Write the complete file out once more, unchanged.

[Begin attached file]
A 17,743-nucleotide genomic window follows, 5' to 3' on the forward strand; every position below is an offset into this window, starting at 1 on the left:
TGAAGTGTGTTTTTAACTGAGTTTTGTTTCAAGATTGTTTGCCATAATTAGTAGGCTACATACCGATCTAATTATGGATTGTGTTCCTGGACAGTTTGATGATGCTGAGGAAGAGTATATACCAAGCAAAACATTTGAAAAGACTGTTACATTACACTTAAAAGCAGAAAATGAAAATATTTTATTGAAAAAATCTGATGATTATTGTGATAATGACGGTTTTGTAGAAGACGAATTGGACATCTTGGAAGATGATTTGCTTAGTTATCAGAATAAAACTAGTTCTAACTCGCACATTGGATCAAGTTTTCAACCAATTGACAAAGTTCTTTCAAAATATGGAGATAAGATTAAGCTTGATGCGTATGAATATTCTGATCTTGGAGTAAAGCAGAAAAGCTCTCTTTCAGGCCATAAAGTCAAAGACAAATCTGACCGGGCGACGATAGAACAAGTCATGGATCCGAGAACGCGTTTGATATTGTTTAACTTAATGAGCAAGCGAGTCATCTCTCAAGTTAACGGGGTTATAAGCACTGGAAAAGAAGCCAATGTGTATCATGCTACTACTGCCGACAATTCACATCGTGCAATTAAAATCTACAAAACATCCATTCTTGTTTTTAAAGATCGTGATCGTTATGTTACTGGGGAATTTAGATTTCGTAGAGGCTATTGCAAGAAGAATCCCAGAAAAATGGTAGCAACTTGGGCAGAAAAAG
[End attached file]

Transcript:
A 17,743-nucleotide genomic window follows, 5' to 3' on the forward strand; every position below is an offset into this window, starting at 1 on the left:
TGAAGTGTGTTTTTAACTGAGTTTTGTTTCAAGATTGTTTGCCATAATTAGTAGGCTACATACCGATCTAATTATGGATTGTGTTCCTGGACAGTTTGATGATGCTGAGGAAGAGTATATACCAAGCAAAACATTTGAAAAGACTGTTACATTACACTTAAAAGCAGAAAATGAAAATATTTTATTGAAAAAATCTGATGATTATTGTGATAATGACGGTTTTGTAGAAGACGAATTGGACATCTTGGAAGATGATTTGCTTAGTTATCAGAATAAAACTAGTTCTAACTCGCACATTGGATCAAGTTTTCAACCAATTGACAAAGTTCTTTCAAAATATGGAGATAAGATTAAGCTTGATGCGTATGAATATTCTGATCTTGGAGTAAAGCAGAAAAGCTCTCTTTCAGGCCATAAAGTCAAAGACAAATCTGACCGGGCGACGATAGAACAAGTCATGGATCCGAGAACGCGTTTGATATTGTTTAACTTAATGAGCAAGCGAGTCATCTCTCAAGTTAACGGGGTTATAAGCACTGGAAAAGAAGCCAATGTGTATCATGCTACTACTGCCGACAATTCACATCGTGCAATTAAAATCTACAAAACATCCATTCTTGTTTTTAAAGATCGTGATCGTTATGTTACTGGGGAATTTAGATTTCGTAGAGGCTATTGCAAGAAGAATCCCAGAAAAATGGTAGCAACTTGGGCAGAAAAAG